Diagnosis of latent tuberculosis infection (tuberculosis screening) in HIV-uninfected adults
- Madhukar Pai, MD, PhD
Madhukar Pai, MD, PhD
- Professor, Department of Epidemiology, Biostatistics & Occupational Health
- McGill University
- Dick Menzies, MD, MSc
Dick Menzies, MD, MSc
- Professor of Medicine and of Epidemiology & Biostatistics
- Montreal Chest Institute, McGill University
Treatment of individuals with active tuberculosis (TB) is the first priority for tuberculosis control; an important second priority is identification and treatment of individuals with latent tuberculosis infection (LTBI) [1-3].
In most individuals, Mycobacterium tuberculosis infection is contained initially by host defenses, and infection remains latent . However, latent infection has the potential to develop into active disease at any time. Identification and treatment of latent tuberculosis infection can reduce the risk of development of disease by as much as 90 percent  and so has the potential to protect the health of the individuals as well as the public by reducing the number of potential sources of infection [6,7].
There are two major tests for identification of latent tuberculosis infection: the tuberculin skin test (TST) and the interferon-gamma release assay (IGRA) [8,9]. Both tests evaluate cell-mediated immunity.
Use of TST for diagnosis of LTBI in HIV-uninfected patients will be reviewed here. Management of LTBI for patients with HIV or receiving tumor necrosis factor-alpha inhibitors is discussed in detail separately, as are issues related to TB screening in children and treatment of LTBI in HIV-uninfected patients. (See "Treatment of latent tuberculosis infection in HIV-infected adults" and "Latent tuberculosis infection in children" and "Tumor necrosis factor-alpha inhibitors and mycobacterial infections" and "Interferon-gamma release assays for diagnosis of latent tuberculosis infection".)
INDICATIONS FOR TESTING
The goal of testing for latent tuberculosis infection (LTBI) is to identify individuals who are at increased risk for the development of tuberculosis (TB) and therefore would benefit from treatment of LTBI (table 1 and table 2); these include [10-13]:
- World Health Organization. Guidelines on the management of latent tuberculosis infection. WHO, Geneva 2015. http://www.who.int/tb/publications/ltbi_document_page/en/ (Accessed on March 02, 2016).
- Lewinsohn DM, Leonard MK, LoBue PA, et al. Official American Thoracic Society/Infectious Diseases Society of America/Centers for Disease Control and Prevention Clinical Practice Guidelines: Diagnosis of Tuberculosis in Adults and Children. Clin Infect Dis 2017; 64:e1.
- Targeted tuberculin testing and treatment of latent tuberculosis infection. This official statement of the American Thoracic Society was adopted by the ATS Board of Directors, July 1999. This is a Joint Statement of the American Thoracic Society (ATS) and the Centers for Disease Control and Prevention (CDC). This statement was endorsed by the Council of the Infectious Diseases Society of America. (IDSA), September 1999, and the sections of this statement. Am J Respir Crit Care Med 2000; 161:S221.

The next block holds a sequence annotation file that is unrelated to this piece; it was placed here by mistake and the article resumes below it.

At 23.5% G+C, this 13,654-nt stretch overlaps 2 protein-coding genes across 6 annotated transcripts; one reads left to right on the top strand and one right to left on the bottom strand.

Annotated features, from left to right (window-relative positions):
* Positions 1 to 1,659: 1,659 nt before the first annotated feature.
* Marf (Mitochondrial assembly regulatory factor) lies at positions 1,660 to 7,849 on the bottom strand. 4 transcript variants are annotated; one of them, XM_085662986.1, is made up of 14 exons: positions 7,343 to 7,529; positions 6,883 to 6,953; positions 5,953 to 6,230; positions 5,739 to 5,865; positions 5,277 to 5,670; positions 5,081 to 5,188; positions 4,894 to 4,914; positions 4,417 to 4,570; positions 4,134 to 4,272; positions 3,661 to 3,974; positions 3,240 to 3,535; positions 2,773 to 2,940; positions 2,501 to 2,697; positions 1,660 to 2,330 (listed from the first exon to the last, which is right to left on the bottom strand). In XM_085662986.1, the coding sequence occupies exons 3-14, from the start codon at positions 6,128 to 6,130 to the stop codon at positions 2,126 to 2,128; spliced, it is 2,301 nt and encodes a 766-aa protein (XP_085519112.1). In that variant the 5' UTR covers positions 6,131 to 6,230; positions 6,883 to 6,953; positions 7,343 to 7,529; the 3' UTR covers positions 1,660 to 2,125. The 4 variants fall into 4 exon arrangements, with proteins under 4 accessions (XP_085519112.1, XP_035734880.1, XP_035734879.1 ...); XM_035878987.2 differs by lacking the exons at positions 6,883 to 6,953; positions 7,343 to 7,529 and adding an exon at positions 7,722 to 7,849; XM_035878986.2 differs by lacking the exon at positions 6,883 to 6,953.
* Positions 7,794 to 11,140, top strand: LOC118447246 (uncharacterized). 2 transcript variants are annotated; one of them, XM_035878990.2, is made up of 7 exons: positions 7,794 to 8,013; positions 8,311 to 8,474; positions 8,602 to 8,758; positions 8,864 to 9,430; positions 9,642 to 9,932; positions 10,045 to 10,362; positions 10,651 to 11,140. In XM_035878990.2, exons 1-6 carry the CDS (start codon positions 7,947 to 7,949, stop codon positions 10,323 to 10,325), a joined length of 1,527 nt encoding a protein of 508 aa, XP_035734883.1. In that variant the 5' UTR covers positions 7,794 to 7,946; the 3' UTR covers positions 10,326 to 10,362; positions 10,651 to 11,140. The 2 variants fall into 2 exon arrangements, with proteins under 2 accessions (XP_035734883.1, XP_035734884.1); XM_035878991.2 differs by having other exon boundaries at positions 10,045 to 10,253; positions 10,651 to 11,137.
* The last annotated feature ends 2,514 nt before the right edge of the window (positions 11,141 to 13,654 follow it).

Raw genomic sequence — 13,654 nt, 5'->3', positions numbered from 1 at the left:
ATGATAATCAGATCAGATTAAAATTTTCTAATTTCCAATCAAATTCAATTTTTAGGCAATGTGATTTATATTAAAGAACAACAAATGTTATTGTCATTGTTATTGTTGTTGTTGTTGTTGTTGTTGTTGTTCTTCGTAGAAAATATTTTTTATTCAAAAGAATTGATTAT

- Pai M, Behr MA, Dowdy D, et al. Tuberculosis. Nat Rev Dis Primers 2016; 2:16076.
- Comstock GW. How much isoniazid is needed for prevention of tuberculosis among immunocompetent adults? Int J Tuberc Lung Dis 1999; 3:847.
- Horsburgh CR Jr. Priorities for the treatment of latent tuberculosis infection in the United States. N Engl J Med 2004; 350:2060.
- Rieder HL. Interventions for Tuberculosis Control and Elimination. International Union Against Tuberculosis and Lung Disease, 2002.
- Getahun H, Matteelli A, Chaisson RE, Raviglione M. Latent Mycobacterium tuberculosis infection. N Engl J Med 2015; 372:2127.
- Getahun H, Matteelli A, Abubakar I, et al. Management of latent Mycobacterium tuberculosis infection: WHO guidelines for low tuberculosis burden countries. Eur Respir J 2015; 46:1563.
- Horsburgh CR Jr, Rubin EJ. Clinical practice. Latent tuberculosis infection in the United States. N Engl J Med 2011; 364:1441.
- Mancuso JD, Tribble D, Mazurek GH, et al. Impact of targeted testing for latent tuberculosis infection using commercially available diagnostics. Clin Infect Dis 2011; 53:234.
- US Preventive Services Task Force, Bibbins-Domingo K, Grossman DC, et al. Screening for Latent Tuberculosis Infection in Adults: US Preventive Services Task Force Recommendation Statement. JAMA 2016; 316:962.
- Kahwati LC, Feltner C, Halpern M, et al. Primary Care Screening and Treatment for Latent Tuberculosis Infection in Adults: Evidence Report and Systematic Review for the US Preventive Services Task Force. JAMA 2016; 316:970.
- Marais BJ, Gie RP, Schaaf HS, et al. The natural history of childhood intra-thoracic tuberculosis: a critical review of literature from the pre-chemotherapy era. Int J Tuberc Lung Dis 2004; 8:392.
- Linas BP, Wong AY, Freedberg KA, Horsburgh CR Jr. Priorities for screening and treatment of latent tuberculosis infection in the United States. Am J Respir Crit Care Med 2011; 184:590.
- Canadian Tuberculosis Standards, 7th Edition 2013. http://www.respiratoryguidelines.ca/tb-standards-2013 (Accessed on November 16, 2016).
- Comstock GW, Edwards LB, Livesay VT. Tuberculosis morbidity in the U.S. Navy: its distribution and decline. Am Rev Respir Dis 1974; 110:572.